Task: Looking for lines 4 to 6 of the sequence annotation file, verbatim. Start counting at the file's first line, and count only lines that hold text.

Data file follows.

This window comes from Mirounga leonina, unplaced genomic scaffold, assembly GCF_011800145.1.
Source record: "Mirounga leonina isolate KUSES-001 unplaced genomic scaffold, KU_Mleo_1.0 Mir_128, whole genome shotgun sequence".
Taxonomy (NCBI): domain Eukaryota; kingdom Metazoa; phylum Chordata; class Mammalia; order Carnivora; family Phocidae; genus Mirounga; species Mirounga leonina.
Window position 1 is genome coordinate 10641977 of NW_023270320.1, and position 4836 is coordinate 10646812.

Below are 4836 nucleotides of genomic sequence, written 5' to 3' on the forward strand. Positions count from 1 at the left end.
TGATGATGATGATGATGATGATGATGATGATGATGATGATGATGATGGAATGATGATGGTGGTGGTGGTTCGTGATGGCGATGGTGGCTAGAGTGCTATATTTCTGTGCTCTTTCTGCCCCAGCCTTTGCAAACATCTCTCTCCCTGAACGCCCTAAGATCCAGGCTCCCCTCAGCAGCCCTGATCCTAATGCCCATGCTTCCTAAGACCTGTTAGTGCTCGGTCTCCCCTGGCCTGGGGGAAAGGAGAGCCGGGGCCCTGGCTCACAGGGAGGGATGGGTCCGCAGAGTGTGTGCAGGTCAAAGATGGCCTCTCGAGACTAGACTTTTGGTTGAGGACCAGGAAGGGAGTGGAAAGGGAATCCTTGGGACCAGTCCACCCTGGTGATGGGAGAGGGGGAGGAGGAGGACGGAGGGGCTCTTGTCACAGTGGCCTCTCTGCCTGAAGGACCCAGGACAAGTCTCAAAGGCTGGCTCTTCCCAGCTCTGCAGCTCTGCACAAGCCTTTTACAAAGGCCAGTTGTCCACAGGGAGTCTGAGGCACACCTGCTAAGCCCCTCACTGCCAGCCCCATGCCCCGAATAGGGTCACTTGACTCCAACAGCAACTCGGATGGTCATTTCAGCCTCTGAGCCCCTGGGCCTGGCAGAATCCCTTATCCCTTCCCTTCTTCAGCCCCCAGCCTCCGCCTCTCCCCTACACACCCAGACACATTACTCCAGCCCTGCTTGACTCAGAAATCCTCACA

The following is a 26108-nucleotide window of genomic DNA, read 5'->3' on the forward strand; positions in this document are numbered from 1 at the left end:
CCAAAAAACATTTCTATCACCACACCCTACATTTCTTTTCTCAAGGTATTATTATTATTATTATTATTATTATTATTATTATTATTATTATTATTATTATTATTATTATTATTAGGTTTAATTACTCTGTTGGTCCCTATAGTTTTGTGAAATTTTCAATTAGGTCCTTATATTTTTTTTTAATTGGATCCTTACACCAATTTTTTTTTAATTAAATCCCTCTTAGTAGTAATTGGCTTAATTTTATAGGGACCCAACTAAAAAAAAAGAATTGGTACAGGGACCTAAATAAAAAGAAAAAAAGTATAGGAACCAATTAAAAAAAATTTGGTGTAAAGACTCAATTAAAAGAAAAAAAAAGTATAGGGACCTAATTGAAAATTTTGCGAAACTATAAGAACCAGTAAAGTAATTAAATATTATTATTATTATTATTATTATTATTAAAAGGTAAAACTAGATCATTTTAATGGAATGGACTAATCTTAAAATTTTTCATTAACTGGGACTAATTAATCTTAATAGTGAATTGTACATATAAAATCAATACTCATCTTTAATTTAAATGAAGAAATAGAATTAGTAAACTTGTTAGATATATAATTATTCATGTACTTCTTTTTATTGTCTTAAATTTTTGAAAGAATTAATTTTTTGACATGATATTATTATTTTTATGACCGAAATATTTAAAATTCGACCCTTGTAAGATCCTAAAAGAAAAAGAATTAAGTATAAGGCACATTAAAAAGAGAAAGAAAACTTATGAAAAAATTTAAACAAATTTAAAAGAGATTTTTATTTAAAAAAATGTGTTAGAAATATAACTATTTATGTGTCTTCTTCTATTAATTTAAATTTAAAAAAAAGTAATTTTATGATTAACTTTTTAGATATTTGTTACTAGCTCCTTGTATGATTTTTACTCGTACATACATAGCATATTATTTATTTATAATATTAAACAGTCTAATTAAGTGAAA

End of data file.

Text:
Window position 1 is genome coordinate 10641977 of NW_023270320.1, and position 4836 is coordinate 10646812.

Below are 4836 nucleotides of genomic sequence, written 5' to 3' on the forward strand. Positions count from 1 at the left end.
TGATGATGATGATGATGATGATGATGATGATGATGATGATGATGATGGAATGATGATGGTGGTGGTGGTTCGTGATGGCGATGGTGGCTAGAGTGCTATATTTCTGTGCTCTTTCTGCCCCAGCCTTTGCAAACATCTCTCTCCCTGAACGCCCTAAGATCCAGGCTCCCCTCAGCAGCCCTGATCCTAATGCCCATGCTTCCTAAGACCTGTTAGTGCTCGGTCTCCCCTGGCCTGGGGGAAAGGAGAGCCGGGGCCCTGGCTCACAGGGAGGGATGGGTCCGCAGAGTGTGTGCAGGTCAAAGATGGCCTCTCGAGACTAGACTTTTGGTTGAGGACCAGGAAGGGAGTGGAAAGGGAATCCTTGGGACCAGTCCACCCTGGTGATGGGAGAGGGGGAGGAGGAGGACGGAGGGGCTCTTGTCACAGTGGCCTCTCTGCCTGAAGGACCCAGGACAAGTCTCAAAGGCTGGCTCTTCCCAGCTCTGCAGCTCTGCACAAGCCTTTTACAAAGGCCAGTTGTCCACAGGGAGTCTGAGGCACACCTGCTAAGCCCCTCACTGCCAGCCCCATGCCCCGAATAGGGTCACTTGACTCCAACAGCAACTCGGATGGTCATTTCAGCCTCTGAGCCCCTGGGCCTGGCAGAATCCCTTATCCCTTCCCTTCTTCAGCCCCCAGCCTCCGCCTCTCCCCTACACACCCAGACACATTACTCCAGCCCTGCTTGACTCAGAAATCCTCACA